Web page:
## From Space to Plane (Five Squares I)

Euclid allows us to place four squares around a vertex. If we are not satisfied with that, we can either move into the hyperbolic plane, or into space. A neglected configuration is that of five squares parallel to the coordinate planes that meet at a common vertex, like so:

This is, as you convince yourself quickly, the only way to to this, up to 24 symmetric cases. The squares trace out a polygonal arc on the faces of the cube above, which we can interpret as a marking of the faces of the cube that contains the five squares. Two faces are marked by a straight segment (front and  left), three by an L-shaped segment (back, right, top), and one face is unmarked (bottom). As we did with the simple six color marking, we can centrally project the 24 cubes into the plane.

The image above shows six of these projections. The remaining ones can be obtained by 90 degree rotations. I have colored the faces of the cube to indicate what the path is doing within that face (green=go straight, blue=turn one way, orange = turn the other way, gray=don’t be there). Convince yourself that the colors suffice to reconstruct the path.

Thus we obtain a set of six tiles that allow us to explore layers of polygonal surfaces that have five squares around each vertex. For prettification, I have dropped the path and filled in the hole. No information has been lost. We are allowed to place tiles next to each other if the colors match. This is it:

Here is a simple example of such a surface.

It is triply periodic and incidentally related to Schwarz P minimal surface. Two consecutive horizontal layers are represented by the two tilings below:

So, we have the burning questions: Are there more polyhedra like these, do the tilings help us, and can we understand the tilings? More about it in a week or two.

## Walls and Connections

The cubical lattice is a seemingly simple way to arrange spheres in space. By connecting spheres that are closest to each other, we get a line configuration I have also written about before.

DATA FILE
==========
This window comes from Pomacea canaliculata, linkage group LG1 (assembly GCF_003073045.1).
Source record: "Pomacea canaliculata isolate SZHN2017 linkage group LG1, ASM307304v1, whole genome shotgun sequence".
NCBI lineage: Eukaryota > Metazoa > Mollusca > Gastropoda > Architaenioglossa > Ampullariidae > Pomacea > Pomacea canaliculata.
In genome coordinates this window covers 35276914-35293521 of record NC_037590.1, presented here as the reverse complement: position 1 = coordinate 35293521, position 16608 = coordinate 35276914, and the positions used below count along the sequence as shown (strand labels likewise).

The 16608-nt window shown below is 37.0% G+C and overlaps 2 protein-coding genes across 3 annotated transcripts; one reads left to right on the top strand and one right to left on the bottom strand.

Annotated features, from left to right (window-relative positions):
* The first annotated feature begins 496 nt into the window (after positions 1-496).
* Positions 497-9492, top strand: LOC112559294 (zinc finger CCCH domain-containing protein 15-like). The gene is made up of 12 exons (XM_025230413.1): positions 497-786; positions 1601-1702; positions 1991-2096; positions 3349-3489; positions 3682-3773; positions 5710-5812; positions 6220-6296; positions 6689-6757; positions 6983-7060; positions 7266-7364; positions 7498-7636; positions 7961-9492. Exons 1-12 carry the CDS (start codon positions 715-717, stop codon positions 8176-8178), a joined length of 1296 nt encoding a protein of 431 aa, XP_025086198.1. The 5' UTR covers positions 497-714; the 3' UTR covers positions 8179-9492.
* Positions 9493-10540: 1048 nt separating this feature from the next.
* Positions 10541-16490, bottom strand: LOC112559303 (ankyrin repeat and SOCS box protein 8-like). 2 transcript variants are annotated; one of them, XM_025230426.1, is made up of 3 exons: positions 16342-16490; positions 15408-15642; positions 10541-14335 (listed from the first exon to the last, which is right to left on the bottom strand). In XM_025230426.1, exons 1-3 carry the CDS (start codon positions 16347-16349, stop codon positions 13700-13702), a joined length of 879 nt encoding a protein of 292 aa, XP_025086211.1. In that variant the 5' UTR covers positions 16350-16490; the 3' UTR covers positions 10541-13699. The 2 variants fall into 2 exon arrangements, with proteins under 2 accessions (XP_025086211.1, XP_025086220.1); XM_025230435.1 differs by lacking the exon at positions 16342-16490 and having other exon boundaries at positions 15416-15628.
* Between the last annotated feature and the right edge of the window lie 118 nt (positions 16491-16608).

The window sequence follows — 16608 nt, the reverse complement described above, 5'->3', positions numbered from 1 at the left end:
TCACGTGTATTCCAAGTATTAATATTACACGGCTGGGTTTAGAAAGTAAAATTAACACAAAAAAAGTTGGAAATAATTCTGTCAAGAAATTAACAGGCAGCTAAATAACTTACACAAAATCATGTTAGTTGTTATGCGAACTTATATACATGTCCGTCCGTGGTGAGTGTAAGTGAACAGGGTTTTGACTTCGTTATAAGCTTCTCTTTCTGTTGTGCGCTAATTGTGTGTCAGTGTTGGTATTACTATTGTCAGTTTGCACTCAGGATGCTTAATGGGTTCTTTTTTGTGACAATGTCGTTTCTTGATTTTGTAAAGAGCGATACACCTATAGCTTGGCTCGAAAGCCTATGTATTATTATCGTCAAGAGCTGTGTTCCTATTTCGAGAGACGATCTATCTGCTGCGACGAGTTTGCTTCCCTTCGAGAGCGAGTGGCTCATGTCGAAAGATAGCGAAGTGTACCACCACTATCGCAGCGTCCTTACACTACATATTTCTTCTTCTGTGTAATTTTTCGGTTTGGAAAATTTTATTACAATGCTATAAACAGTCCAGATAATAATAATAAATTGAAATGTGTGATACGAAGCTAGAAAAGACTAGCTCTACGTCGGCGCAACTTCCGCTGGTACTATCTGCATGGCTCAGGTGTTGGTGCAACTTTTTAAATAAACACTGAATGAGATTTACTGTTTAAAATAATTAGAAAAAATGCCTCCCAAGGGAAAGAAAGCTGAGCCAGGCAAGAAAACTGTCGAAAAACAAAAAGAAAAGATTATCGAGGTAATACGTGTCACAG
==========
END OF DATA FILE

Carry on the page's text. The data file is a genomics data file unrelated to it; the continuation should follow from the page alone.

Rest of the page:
Let’s increase the complexity by adding another copy of the same configuration, shifted by 1/2 of a unit step in all coordinate directions. This is sometimes called the body-centered cubical Bravais lattice.

We can also recognize here the two skeletal graphs of the two components of the complement of the Schwarz P minimal surface. This means that the P surface will separate the yellow and the red lattices.

Now we would like to connect the two separate systems of spheres with each other. Note that each yellow sphere is surrounded by 8 red spheres (and vice vera), at the vertices of a cube centered at the yellow sphere. This suggests to connect the yellow center to just four of these red neighbors, by choosing the vertices of a tetrahedron, as to obtain a 4-valent graph. Like so:

While this is still simple, it starts to look confusing. The new skeleton has again two components, and again they can be separated by a classical minimal surface, the Diamond surface of Hermann Amandus Schwarz.

All this should remind us of the Laves graphs, which are skeletal graphs of the gyroid.

You can see that these skeletal graphs have girth 6. Below is a larger piece of the D-surface. Everything here is triply periodic and very symmetric. In contrast to the Laves graph, these here have no chirality.

Next week, we will decorate these skeletons a little.